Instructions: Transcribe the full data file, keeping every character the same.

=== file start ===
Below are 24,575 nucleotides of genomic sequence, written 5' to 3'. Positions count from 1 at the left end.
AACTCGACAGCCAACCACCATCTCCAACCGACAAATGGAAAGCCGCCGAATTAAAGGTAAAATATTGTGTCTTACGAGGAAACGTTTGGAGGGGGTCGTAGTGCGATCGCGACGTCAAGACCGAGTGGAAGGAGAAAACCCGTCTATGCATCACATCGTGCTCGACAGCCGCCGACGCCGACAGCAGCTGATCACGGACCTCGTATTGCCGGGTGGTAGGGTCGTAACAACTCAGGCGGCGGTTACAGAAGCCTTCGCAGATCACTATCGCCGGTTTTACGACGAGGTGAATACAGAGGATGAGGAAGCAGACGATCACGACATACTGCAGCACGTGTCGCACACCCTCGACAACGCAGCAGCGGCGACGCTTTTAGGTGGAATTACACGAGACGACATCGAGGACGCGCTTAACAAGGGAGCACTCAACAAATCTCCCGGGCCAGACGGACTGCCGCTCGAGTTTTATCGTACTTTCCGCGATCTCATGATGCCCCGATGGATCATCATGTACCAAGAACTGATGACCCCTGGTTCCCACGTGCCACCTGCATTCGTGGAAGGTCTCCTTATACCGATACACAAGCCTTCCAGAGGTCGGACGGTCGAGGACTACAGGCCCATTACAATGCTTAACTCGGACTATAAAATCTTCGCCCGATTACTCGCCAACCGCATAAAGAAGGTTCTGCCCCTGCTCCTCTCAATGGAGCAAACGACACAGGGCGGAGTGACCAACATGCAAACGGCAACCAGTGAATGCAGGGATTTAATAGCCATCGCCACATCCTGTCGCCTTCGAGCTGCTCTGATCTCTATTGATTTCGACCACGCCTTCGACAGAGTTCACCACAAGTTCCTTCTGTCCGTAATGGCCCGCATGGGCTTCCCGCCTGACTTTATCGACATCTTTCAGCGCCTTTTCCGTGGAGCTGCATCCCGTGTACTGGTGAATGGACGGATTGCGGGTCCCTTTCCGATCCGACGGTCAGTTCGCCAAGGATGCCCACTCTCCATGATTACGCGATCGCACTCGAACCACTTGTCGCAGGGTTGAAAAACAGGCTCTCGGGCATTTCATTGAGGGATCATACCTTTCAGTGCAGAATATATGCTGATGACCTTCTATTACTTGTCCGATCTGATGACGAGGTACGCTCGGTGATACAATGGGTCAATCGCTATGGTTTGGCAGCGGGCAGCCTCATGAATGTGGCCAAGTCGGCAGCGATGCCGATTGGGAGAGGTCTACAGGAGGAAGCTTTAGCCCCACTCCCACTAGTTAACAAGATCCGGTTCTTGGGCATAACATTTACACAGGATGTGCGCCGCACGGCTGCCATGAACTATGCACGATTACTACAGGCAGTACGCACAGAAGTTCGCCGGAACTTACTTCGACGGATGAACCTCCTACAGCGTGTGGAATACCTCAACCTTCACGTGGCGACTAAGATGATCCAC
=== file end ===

Below are 24,575 nucleotides of genomic sequence, written 5' to 3'. Positions count from 1 at the left end.
AACTCGACAGCCAACCACCATCTCCAACCGACAAATGGAAAGCCGCCGAATTAAAGGTAAAATATTGTGTCTTACGAGGAAACGTTTGGAGGGGGTCGTAGTGCGATCGCGACGTCAAGACCGAGTGGAAGGAGAAAACCCGTCTATGCATCACATCGTGCTCGACAGCCGCCGACGCCGACAGCAGCTGATCACGGACCTCGTATTGCCGGGTGGTAGGGTCGTAACAACTCAGGCGGCGGTTACAGAAGCCTTCGCAGATCACTATCGCCGGTTTTACGACGAGGTGAATACAGAGGATGAGGAAGCAGACGATCACGACATACTGCAGCACGTGTCGCACACCCTCGACAACGCAGCAGCGGCGACGCTTTTAGGTGGAATTACACGAGACGACATCGAGGACGCGCTTAACAAGGGAGCACTCAACAAATCTCCCGGGCCAGACGGACTGCCGCTCGAGTTTTATCGTACTTTCCGCGATCTCATGATGCCCCGATGGATCATCATGTACCAAGAACTGATGACCCCTGGTTCCCACGTGCCACCTGCATTCGTGGAAGGTCTCCTTATACCGATACACAAGCCTTCCAGAGGTCGGACGGTCGAGGACTACAGGCCCATTACAATGCTTAACTCGGACTATAAAATCTTCGCCCGATTACTCGCCAACCGCATAAAGAAGGTTCTGCCCCTGCTCCTCTCAATGGAGCAAACGACACAGGGCGGAGTGACCAACATGCAAACGGCAACCAGTGAATGCAGGGATTTAATAGCCATCGCCACATCCTGTCGCCTTCGAGCTGCTCTGATCTCTATTGATTTCGACCACGCCTTCGACAGAGTTCACCACAAGTTCCTTCTGTCCGTAATGGCCCGCATGGGCTTCCCGCCTGACTTTATCGACATCTTTCAGCGCCTTTTCCGTGGAGCTGCATCCCGTGTACTGGTGAATGGACGGATTGCGGGTCCCTTTCCGATCCGACGGTCAGTTCGCCAAGGATGCCCACTCTCCATGATTACGCGATCGCACTCGAACCACTTGTCGCAGGGTTGAAAAACAGGCTCTCGGGCATTTCATTGAGGGATCATACCTTTCAGTGCAGAATATATGCTGATGACCTTCTATTACTTGTCCGATCTGATGACGAGGTACGCTCGGTGATACAATGGGTCAATCGCTATGGTTTGGCAGCGGGCAGCCTCATGAATGTGGCCAAGTCGGCAGCGATGCCGATTGGGAGAGGTCTACAGGAGGAAGCTTTAGCCCCACTCCCACTAGTTAACAAGATCCGGTTCTTGGGCATAACATTTACACAGGATGTGCGCCGCACGGCTGCCATGAACTATGCACGATTACTACAGGCAGTACGCACAGAAGTTCGCCGGAACTTACTTCGACGGATGAACCTCCTACAGCGTGTGGAATACCTCAACCTTCACGTGGCGACTAAGATGATCCAC